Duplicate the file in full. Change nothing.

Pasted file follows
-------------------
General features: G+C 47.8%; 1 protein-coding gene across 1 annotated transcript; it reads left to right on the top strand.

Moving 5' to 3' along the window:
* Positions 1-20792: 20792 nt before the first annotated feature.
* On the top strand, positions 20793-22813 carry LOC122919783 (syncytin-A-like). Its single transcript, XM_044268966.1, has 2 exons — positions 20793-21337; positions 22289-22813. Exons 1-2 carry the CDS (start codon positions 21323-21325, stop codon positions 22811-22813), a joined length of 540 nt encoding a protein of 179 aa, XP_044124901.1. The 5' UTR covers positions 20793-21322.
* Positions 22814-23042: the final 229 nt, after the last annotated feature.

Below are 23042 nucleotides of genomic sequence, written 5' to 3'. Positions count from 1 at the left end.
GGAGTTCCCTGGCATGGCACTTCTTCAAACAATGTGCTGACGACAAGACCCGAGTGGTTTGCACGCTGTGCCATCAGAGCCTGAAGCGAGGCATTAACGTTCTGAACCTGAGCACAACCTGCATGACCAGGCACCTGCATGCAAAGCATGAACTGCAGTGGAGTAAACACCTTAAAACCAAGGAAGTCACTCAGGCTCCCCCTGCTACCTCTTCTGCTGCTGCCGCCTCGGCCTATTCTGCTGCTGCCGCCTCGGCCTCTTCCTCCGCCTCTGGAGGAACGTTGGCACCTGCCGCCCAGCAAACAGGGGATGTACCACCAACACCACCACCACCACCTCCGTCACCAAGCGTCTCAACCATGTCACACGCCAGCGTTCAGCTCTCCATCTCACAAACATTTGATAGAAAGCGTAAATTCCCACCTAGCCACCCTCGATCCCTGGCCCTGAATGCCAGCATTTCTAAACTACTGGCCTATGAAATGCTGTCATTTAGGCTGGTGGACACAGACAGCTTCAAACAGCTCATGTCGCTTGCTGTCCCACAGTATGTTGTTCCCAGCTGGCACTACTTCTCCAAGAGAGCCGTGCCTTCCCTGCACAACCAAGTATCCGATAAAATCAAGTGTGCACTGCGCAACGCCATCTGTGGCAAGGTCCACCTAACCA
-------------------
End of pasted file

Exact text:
General features: G+C 47.8%; 1 protein-coding gene across 1 annotated transcript; it reads left to right on the top strand.

Moving 5' to 3' along the window:
* Positions 1-20792: 20792 nt before the first annotated feature.
* On the top strand, positions 20793-22813 carry LOC122919783 (syncytin-A-like). Its single transcript, XM_044268966.1, has 2 exons — positions 20793-21337; positions 22289-22813. Exons 1-2 carry the CDS (start codon positions 21323-21325, stop codon positions 22811-22813), a joined length of 540 nt encoding a protein of 179 aa, XP_044124901.1. The 5' UTR covers positions 20793-21322.
* Positions 22814-23042: the final 229 nt, after the last annotated feature.

Below are 23042 nucleotides of genomic sequence, written 5' to 3'. Positions count from 1 at the left end.
GGAGTTCCCTGGCATGGCACTTCTTCAAACAATGTGCTGACGACAAGACCCGAGTGGTTTGCACGCTGTGCCATCAGAGCCTGAAGCGAGGCATTAACGTTCTGAACCTGAGCACAACCTGCATGACCAGGCACCTGCATGCAAAGCATGAACTGCAGTGGAGTAAACACCTTAAAACCAAGGAAGTCACTCAGGCTCCCCCTGCTACCTCTTCTGCTGCTGCCGCCTCGGCCTATTCTGCTGCTGCCGCCTCGGCCTCTTCCTCCGCCTCTGGAGGAACGTTGGCACCTGCCGCCCAGCAAACAGGGGATGTACCACCAACACCACCACCACCACCTCCGTCACCAAGCGTCTCAACCATGTCACACGCCAGCGTTCAGCTCTCCATCTCACAAACATTTGATAGAAAGCGTAAATTCCCACCTAGCCACCCTCGATCCCTGGCCCTGAATGCCAGCATTTCTAAACTACTGGCCTATGAAATGCTGTCATTTAGGCTGGTGGACACAGACAGCTTCAAACAGCTCATGTCGCTTGCTGTCCCACAGTATGTTGTTCCCAGCTGGCACTACTTCTCCAAGAGAGCCGTGCCTTCCCTGCACAACCAAGTATCCGATAAAATCAAGTGTGCACTGCGCAACGCCATCTGTGGCAAGGTCCACCTAACCA